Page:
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Graphene-Enabled Bio-Nano Hybrids for Chemical Detection
A.T. Charlie Johnson
Department of Physics and Astronomy, University of Pennsylvania

Monday, August 25, 2014
10:30 a.m.
Biodesign Institute Building B (BDB) 105, Tempe campus [map]

abstract
We have explored all-electronic chemical detectors based on bio-nano hybrids, where the biomolecule (DNA or protein) provides chemical recognition and a carbon nanotube (NT) or graphene transistor enables electronic readout. This sensor class represents a promising approach towards sensitive and selective detection of liquid- and vapor-phase anayltes. Rapid advances in nanomaterials research and biomolecular engineering offer the prospect of optimizing the performance of each component of the hybrid to yield sensors with enhanced sensitivity and specificity for arbitrary chemical targets.

The work was supported by the Nano/Bio Interface Center (an NSF-funded NSEC), Lockheed Martin, the Air Force Research Laboratory, Intel and DARPA.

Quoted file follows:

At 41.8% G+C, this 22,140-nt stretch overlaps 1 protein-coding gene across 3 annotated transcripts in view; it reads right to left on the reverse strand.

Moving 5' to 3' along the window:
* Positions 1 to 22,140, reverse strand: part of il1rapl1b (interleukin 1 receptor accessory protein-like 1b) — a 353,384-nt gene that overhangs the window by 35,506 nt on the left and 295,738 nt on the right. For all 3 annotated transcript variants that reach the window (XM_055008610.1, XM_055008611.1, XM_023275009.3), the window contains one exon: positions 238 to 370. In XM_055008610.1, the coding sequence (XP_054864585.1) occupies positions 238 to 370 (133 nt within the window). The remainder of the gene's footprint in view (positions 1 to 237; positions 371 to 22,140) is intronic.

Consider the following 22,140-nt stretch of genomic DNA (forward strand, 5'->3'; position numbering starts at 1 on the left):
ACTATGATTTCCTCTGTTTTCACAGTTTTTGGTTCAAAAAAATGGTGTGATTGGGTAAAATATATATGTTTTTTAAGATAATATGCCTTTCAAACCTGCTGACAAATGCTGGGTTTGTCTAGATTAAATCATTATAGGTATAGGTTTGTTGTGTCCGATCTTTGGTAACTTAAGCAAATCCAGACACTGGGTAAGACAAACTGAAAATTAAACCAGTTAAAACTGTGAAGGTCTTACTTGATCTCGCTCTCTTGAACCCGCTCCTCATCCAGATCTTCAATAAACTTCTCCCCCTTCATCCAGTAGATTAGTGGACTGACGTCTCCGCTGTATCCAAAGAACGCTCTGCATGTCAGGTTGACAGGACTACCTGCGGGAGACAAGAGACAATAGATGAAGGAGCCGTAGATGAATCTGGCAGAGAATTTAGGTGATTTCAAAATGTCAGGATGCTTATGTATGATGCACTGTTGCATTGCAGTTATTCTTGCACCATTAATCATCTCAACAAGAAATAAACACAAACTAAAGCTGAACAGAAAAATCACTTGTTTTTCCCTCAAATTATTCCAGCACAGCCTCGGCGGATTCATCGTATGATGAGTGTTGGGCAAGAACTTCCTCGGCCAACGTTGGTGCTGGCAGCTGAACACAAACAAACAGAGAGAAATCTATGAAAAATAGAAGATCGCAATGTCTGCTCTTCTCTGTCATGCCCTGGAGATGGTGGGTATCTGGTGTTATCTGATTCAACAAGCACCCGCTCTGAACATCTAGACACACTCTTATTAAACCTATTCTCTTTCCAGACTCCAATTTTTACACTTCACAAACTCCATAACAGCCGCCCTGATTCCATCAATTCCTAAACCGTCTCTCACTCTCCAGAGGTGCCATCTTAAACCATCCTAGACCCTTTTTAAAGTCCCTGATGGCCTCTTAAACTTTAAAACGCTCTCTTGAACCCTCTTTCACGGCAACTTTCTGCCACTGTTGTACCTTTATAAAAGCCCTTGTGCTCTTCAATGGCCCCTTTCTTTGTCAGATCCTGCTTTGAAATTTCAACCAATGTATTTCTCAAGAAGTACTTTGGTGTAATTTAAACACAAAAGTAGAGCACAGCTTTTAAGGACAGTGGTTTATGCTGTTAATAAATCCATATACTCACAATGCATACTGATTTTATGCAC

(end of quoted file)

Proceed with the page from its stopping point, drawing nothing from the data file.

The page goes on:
biosketch
A. T. Charlie Johnson received a B.S. from Stanford University, and a M.S. and Ph.D. from Harvard University, all in Physics. He was a European Union ESPRIT Postdoctoral Fellow at the Delft University of Technology in the Quantum Transport group of Prof. Hans Mooij, and a National Research Council Postdoctoral Research Fellow at the National Institute of Standards and Technology with the Cryoelectronic Metrology group. His research group at Penn is focused on nanostructure physics and nanoelectronics. His research is presently focused on wafer-scale synthesis and basic science of monolayer materials, including graphene, boron nitride, and transition metal dichalcogenides. His team is also active in the area of vapor- and liquid-phase molecular sensing using functionalized carbon nanotube and graphene field effect transistors. Johnson has received numerous honors, including a NSF Graduate Research Fellowship, a Packard Foundation Science and Engineering Fellowship, a Sloan Fellowship, and selection as a Fellow of the American Physical Society. Along with the authorship of over 150 peer-reviewed articles, Johnson holds five awarded patents, with 18 other patents submitted to the US Patent Office. Johnson is a member of the Founding Editorial Board of AIP Advances. He is also a scientific founder of two companies based on technology from his laboratory, Graphene Frontiers and Adamant Technologies.

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